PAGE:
Jude is wearing the thing. She's angry and she doesn't understand, but she's wearing the thing so it can't be all bad. I've explained the thing a dozen times since I gave it to her — it's an FM08-T fuse from a decommissioned Space Shuttle. It's an intricate miracle of commonplace engineering, tied to a length of silver chain. Regardless, she just calls it the thing. Regardless, she's wearing it.
The technology that made up the Apollo missions, Sputnik, the Space Shuttle – all of it ended up in a thousand household items, I say again. I've explained this to her before, but she's not seeing the bigger picture. She wants to know why I've borrowed her air conditioner. I don't need the air conditioner, just part of the air conditioner. The induction coil is a Chinese knockoff of an old NASA design used in the Mercury program, and I need it. Without that coil, it's not much of an air conditioner. This does not exactly appease her, but eventually she leaves, the thing swaying in an eccentric orbit around her neck.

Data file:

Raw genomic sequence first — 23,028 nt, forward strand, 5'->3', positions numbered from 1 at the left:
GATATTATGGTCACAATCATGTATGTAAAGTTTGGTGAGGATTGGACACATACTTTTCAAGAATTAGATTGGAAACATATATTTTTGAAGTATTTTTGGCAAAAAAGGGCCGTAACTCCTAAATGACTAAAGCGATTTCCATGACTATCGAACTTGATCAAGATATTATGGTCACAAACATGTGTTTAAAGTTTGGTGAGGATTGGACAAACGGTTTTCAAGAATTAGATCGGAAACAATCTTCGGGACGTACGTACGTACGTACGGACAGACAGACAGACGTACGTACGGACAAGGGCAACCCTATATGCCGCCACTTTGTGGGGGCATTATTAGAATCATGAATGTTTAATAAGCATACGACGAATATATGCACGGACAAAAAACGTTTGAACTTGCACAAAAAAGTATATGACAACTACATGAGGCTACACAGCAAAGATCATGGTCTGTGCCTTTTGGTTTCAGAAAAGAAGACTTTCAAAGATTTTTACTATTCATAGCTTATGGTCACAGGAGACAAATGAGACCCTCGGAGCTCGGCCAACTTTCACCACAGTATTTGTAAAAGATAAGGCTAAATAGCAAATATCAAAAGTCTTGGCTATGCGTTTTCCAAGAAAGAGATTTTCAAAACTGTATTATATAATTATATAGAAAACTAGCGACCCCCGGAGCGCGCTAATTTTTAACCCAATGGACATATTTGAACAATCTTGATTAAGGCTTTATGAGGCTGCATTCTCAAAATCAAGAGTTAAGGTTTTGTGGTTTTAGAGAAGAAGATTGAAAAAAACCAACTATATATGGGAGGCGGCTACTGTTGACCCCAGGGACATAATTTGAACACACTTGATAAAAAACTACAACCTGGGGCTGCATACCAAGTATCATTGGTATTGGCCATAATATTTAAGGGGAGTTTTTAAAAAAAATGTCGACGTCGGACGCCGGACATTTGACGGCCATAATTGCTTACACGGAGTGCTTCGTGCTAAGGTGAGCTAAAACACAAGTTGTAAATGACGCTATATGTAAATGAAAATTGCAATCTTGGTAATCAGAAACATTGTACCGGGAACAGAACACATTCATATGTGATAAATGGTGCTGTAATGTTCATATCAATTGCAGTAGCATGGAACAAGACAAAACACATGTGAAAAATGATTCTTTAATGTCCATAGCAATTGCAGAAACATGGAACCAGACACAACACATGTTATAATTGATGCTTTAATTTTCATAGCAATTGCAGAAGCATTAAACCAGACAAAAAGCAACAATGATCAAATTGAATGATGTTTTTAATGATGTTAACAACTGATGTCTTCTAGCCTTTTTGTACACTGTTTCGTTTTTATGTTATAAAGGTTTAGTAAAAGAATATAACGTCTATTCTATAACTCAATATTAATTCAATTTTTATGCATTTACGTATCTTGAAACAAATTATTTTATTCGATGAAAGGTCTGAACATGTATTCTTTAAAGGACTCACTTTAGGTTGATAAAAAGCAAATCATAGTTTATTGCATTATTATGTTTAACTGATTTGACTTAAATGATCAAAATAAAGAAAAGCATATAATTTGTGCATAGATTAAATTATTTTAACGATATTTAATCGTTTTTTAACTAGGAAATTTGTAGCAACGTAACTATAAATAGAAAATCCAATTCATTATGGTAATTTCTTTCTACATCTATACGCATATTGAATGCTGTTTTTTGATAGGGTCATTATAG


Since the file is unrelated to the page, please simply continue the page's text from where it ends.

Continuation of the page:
They landed two men on the moon in a time before personal computers or mobile phones. It should only have gotten easier.
I've been making the calculations from my bedroom window, squinting at the stars, doing the maths on my fingers. My optimal launch angle is exactly two thumbs below the middle sill. My methods are modest but my reasoning is sound. I've modelled the mission down to the last detail in Lego and toilet rolls. My calculations are perfect — they run down beneath the windowsill in Texta, swerving around the places where my knees knock the wall as I sit on the edge of the bed scrawling. The only difference is scale.